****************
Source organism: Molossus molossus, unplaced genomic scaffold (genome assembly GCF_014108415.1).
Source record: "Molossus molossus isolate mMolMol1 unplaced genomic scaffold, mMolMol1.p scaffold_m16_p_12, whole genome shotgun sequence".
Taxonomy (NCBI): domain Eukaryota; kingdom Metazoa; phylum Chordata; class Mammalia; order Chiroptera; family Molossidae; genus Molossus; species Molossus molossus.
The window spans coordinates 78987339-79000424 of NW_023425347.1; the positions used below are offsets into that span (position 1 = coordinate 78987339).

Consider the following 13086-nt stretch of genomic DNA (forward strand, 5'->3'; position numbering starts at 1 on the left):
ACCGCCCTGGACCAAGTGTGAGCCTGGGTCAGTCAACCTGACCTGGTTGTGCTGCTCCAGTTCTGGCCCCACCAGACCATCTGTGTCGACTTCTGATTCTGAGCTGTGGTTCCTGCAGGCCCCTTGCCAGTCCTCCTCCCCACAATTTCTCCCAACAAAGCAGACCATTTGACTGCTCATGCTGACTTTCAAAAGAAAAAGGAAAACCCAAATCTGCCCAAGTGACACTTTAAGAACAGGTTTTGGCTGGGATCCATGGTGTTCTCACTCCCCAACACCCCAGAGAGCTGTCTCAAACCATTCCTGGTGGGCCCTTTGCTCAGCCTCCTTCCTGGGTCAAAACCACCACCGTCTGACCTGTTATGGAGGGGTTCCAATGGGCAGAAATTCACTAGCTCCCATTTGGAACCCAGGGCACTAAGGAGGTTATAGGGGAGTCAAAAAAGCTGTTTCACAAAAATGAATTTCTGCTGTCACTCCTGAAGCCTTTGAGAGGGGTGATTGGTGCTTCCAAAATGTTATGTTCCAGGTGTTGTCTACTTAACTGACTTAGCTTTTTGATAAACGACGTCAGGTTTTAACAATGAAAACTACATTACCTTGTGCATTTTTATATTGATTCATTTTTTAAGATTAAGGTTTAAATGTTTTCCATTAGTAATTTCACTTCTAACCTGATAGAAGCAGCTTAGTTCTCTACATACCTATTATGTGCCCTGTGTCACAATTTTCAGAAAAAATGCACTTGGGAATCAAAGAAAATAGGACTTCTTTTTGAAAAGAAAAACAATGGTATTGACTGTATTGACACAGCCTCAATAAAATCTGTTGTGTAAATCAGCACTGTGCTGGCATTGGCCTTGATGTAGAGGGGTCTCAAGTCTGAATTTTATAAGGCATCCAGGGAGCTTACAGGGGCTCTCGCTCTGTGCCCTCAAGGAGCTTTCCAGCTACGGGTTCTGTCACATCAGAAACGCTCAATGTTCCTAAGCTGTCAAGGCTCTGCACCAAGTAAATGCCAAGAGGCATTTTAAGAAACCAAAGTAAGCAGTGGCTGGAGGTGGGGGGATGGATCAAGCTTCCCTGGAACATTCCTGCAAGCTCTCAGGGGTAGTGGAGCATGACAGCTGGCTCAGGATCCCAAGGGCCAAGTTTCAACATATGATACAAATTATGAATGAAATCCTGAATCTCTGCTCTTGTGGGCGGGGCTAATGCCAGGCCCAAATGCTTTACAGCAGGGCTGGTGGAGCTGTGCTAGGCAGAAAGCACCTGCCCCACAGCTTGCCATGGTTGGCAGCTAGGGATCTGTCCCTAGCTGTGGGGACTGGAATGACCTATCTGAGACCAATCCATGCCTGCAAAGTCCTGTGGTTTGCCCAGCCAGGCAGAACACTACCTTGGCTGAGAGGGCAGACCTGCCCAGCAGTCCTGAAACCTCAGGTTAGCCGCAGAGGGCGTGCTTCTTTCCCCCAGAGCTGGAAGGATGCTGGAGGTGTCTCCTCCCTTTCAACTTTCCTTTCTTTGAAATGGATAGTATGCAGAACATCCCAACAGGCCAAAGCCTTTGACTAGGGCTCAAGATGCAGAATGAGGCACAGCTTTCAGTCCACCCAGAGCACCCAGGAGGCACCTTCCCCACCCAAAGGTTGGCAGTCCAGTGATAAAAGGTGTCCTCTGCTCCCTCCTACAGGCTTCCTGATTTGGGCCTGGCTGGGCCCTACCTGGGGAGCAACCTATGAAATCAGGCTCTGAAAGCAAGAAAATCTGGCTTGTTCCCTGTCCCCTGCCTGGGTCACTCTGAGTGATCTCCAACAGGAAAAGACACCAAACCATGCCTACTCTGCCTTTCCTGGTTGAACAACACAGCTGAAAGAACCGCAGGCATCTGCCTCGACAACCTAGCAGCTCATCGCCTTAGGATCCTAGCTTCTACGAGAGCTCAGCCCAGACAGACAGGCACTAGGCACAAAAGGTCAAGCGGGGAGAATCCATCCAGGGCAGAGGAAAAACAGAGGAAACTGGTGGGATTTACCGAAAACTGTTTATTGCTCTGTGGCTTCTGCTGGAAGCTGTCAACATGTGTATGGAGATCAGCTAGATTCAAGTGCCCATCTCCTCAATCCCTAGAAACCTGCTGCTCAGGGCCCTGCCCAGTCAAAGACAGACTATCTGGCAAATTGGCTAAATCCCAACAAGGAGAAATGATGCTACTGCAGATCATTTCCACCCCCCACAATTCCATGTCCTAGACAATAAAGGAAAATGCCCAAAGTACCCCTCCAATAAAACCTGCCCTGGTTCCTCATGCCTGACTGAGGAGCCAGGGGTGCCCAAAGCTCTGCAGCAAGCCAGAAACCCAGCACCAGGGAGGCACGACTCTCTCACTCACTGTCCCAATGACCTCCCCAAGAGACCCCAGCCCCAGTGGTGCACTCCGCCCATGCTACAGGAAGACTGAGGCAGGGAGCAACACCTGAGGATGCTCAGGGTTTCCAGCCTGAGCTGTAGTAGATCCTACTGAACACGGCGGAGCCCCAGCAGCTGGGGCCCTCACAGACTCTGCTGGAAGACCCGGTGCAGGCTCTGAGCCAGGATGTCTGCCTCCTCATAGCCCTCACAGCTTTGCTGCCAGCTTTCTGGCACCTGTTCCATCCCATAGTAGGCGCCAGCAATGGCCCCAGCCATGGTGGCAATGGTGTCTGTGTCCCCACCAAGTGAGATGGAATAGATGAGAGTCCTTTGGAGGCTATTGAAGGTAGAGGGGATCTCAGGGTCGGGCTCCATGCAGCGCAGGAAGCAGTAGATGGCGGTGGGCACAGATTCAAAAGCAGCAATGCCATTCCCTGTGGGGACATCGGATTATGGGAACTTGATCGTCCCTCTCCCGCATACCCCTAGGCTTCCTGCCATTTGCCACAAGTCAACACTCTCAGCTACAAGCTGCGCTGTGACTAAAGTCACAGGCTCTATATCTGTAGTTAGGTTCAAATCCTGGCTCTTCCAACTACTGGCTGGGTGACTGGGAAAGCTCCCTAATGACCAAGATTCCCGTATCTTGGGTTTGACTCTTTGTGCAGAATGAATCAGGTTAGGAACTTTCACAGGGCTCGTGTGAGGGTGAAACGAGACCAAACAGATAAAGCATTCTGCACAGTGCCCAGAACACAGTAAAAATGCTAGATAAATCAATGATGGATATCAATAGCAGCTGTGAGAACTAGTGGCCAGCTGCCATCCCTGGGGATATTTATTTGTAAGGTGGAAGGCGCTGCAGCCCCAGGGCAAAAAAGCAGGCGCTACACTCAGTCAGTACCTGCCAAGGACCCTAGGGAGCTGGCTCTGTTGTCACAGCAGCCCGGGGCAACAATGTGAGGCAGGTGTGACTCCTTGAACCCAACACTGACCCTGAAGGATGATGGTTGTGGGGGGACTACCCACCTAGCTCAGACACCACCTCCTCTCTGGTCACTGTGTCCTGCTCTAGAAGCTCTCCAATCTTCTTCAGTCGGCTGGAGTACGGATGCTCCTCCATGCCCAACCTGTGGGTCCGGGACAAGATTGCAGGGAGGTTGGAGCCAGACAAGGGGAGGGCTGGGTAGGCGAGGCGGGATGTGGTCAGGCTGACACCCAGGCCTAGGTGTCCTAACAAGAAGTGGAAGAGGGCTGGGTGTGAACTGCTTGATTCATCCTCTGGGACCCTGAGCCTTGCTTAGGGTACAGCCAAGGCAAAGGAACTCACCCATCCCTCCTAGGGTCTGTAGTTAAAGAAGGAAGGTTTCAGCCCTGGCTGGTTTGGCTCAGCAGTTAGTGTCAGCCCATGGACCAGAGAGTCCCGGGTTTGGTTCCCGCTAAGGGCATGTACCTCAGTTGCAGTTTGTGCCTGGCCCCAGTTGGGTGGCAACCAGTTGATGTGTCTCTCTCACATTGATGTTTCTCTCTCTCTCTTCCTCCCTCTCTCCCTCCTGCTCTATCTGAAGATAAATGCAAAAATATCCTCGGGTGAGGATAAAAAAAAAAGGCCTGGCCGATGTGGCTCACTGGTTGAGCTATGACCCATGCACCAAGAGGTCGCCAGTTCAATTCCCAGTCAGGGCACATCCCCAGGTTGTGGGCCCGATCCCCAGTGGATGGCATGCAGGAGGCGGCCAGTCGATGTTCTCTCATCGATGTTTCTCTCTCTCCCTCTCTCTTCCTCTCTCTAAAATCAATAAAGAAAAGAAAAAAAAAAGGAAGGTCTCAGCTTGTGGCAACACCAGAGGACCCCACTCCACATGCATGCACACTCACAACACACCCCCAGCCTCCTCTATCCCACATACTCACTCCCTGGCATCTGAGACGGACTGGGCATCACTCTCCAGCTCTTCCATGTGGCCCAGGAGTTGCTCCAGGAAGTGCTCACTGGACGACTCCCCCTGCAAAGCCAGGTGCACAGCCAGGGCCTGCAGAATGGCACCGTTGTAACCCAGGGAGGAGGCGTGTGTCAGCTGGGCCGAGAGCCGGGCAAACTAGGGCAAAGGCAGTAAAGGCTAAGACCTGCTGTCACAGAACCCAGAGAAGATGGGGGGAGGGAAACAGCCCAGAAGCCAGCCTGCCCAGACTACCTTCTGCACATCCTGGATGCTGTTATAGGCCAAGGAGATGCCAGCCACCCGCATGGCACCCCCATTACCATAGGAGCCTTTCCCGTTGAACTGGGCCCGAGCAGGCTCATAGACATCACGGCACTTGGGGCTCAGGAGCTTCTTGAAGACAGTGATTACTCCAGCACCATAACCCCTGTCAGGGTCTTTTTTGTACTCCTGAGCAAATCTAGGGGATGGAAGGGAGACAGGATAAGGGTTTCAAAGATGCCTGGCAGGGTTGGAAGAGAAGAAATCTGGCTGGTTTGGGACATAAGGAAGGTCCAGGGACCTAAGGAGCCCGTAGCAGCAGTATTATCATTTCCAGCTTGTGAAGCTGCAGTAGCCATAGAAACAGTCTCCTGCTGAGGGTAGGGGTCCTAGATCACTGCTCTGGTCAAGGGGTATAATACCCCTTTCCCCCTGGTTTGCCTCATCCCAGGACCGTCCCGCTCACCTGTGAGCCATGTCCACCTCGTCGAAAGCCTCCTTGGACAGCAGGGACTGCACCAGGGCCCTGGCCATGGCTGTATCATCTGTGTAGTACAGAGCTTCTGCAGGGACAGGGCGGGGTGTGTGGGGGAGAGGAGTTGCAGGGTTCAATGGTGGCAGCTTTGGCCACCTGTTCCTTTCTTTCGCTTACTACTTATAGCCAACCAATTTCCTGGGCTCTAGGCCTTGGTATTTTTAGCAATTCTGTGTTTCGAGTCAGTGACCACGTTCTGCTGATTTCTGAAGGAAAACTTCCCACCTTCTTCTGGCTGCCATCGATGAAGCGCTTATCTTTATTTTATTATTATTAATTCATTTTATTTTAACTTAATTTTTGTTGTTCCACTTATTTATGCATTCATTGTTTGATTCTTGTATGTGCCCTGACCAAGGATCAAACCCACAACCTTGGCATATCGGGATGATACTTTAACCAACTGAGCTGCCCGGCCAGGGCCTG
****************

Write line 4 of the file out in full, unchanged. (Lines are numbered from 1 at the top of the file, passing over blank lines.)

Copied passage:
The window spans coordinates 78987339-79000424 of NW_023425347.1; the positions used below are offsets into that span (position 1 = coordinate 78987339).